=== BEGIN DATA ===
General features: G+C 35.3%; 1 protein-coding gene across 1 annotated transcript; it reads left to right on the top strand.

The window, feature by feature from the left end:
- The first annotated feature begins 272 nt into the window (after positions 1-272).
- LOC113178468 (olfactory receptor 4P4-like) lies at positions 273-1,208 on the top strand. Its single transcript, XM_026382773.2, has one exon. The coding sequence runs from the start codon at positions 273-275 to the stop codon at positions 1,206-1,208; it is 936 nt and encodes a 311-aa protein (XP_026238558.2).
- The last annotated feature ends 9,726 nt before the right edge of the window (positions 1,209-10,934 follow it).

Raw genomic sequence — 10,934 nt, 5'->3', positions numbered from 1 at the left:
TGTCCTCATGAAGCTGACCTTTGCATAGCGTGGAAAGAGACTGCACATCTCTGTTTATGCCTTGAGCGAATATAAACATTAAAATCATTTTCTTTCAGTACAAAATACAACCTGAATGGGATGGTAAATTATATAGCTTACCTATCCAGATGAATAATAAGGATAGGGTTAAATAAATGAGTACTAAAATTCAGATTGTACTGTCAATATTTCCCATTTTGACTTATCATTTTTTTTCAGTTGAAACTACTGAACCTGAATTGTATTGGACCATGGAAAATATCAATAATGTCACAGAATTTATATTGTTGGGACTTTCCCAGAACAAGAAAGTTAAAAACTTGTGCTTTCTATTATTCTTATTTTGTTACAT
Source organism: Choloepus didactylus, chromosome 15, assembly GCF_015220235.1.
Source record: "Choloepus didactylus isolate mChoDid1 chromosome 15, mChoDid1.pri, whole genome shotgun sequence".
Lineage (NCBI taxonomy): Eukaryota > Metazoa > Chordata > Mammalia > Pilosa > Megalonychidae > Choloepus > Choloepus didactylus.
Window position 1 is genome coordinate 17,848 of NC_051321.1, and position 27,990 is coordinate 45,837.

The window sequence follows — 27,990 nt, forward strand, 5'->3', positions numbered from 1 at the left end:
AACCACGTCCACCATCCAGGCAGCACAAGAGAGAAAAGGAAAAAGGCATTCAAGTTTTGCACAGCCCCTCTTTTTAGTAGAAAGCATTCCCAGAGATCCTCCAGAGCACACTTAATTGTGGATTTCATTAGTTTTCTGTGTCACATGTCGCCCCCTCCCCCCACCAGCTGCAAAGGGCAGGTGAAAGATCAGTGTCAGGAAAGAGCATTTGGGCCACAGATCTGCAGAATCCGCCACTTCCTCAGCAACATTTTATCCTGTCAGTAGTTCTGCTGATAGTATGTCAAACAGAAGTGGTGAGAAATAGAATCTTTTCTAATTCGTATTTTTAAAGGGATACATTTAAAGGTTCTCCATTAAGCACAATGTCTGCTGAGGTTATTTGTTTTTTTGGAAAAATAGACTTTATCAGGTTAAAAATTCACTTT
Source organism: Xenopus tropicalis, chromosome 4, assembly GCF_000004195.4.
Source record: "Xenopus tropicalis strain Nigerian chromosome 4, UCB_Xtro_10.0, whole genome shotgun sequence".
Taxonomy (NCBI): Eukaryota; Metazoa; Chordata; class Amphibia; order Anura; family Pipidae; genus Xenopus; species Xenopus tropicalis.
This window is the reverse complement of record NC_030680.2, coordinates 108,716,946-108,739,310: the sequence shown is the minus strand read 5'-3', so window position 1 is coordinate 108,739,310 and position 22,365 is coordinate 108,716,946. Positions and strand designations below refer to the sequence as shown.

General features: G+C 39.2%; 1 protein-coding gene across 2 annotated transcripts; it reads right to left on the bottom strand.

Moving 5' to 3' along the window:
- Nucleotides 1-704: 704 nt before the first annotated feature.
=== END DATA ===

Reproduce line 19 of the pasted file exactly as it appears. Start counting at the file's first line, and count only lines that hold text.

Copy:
Moving 5' to 3' along the window: